Donald Trump lashes out over 'negative polls'

US President Donald Trump has lashed out at mainstream polls that showed his controversial travel ban was unpopular.

His Monday morning tweetstorm comes after a US federal appeals court turned down the White House's emergency request to resume Trump's executive order on immigration.

"Any negative polls are fake news, just like the CNN, ABC, NBC polls in the election. Sorry, people want border security and extreme vetting," the Republican tweeted.

He also said that "everyone knows" he calls his own shots.

"I call my own shots, largely based on an accumulation of data, and everyone knows it. Some FAKE NEWS media, in order to marginalize, lies!" he tweeted.

A CNN/ORC poll released on Sunday found that 53 per cent of American respondents opposed Trump's Muslim travel ban.

On January 27, Trump issued a blanket ban on all travellers from Iran, Iraq, Libya, Somalia, Sudan, Syria and Yemen for 90 days.

CNN's Brian Stelter pointed out that Trump tweeted about "fake" polls about 30 minutes after the network revealed the poll results.

It comes as The New York Times released an unflattering portrait of Trump's nights at the White House.

It suggested he spends much of his time watching cable news and wasn't fully briefed before signing an executive order elevating Stephen Bannon to the National Security Council.



Actress Melissa McCarthy's hilarious impersonation of White House press secretary Sean Spicer on Saturday Night Live made headlines around the world.

Now Spicer has responded to the parody, calling it "cute" and "funny".

"It's part of American culture," he told Fox & Friends on Sunday, adding that he received "a lot of texts" after the skit aired.

"Walking out of church, I looked down. There's a lot of texts this morning," Spicer said. "I had to click on the link and see what it's all about."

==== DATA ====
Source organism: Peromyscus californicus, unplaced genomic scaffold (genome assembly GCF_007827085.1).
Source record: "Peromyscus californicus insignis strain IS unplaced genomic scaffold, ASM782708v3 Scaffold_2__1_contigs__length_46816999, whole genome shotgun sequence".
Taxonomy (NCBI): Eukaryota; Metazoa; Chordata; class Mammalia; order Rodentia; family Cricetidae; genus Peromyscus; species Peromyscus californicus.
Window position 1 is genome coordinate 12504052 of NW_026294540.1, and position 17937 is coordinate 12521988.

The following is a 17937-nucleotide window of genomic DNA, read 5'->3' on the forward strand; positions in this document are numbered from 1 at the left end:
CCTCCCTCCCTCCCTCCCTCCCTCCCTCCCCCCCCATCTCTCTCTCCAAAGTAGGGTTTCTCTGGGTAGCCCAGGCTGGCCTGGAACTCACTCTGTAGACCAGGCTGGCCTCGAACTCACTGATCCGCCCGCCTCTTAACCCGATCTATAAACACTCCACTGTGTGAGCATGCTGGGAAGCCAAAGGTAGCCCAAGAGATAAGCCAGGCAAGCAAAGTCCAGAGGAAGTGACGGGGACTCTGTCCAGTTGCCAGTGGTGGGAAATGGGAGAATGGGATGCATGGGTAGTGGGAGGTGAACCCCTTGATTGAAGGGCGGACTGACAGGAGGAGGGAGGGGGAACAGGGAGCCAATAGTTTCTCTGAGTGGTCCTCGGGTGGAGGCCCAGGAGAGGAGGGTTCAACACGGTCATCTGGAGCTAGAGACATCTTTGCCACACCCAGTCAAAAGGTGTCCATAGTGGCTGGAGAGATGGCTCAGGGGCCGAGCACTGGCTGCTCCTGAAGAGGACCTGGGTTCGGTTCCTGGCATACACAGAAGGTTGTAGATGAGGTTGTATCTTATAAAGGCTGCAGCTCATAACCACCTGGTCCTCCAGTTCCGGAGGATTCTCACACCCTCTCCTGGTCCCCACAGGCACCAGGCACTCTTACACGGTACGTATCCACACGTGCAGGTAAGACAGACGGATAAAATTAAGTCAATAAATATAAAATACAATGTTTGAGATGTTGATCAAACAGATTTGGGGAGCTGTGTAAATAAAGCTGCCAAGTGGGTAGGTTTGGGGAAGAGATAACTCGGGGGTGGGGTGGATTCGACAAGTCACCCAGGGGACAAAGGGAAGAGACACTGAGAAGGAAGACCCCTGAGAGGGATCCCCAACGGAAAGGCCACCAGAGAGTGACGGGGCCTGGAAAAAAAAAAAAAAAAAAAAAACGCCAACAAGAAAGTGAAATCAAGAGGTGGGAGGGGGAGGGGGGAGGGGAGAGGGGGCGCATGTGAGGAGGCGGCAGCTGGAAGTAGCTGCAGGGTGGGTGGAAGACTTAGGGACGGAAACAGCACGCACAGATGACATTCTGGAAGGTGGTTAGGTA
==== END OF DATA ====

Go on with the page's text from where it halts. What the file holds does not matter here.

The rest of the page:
The Kremlin has demanded an apology from Fox News over what it said were "unacceptable" comments one of the channel's presenters made about Russian President Vladimir Putin.

Fox News host Bill O'Reilly described Putin as "a killer" in the interview with Trump as he tried to press the US president to explain more fully why he respected his Russian counterpart. O'Reilly did not say who he thought Putin had killed.

"We consider such words from the Fox TV company to be unacceptable and insulting, and honestly speaking, we would prefer to get an apology from such a respected TV company," Kremlin spokesman Dmitry Peskov told reporters on a conference call.


Trump, when commenting on the allegations against Putin in the same interview, questioned how "innocent" the United States itself was, saying it had made a lot of its own mistakes. That irritated some Congressional Republicans who said there was no comparison between how Russian and US politicians behaved.

Putin, in his 17th year of dominating the Russian political landscape, is accused by some Kremlin critics of ordering the killing of opponents. Putin and the Kremlin have repeatedly rejected those allegations as politically-motivated and false.


President Trump has blamed "Obama people" for the embarrassing leaks of contentious private phone calls he's had with the leaders of Australia and Mexico.

"It's a disgrace that they leaked because it's very much against our country," Trump told Fox News, blaming civil servants loyal to the former president for the leaks. "It's a very dangerous thing for this country."

Trump vowed to replace the White House and National Security Council staff that were holdovers from the Obama administration with his own people.

He disputed the characterisations of the phone calls, insisting in the interview that his conversations with Mexico and Australian Prime Minister Malcolm Turnbull were "positive."


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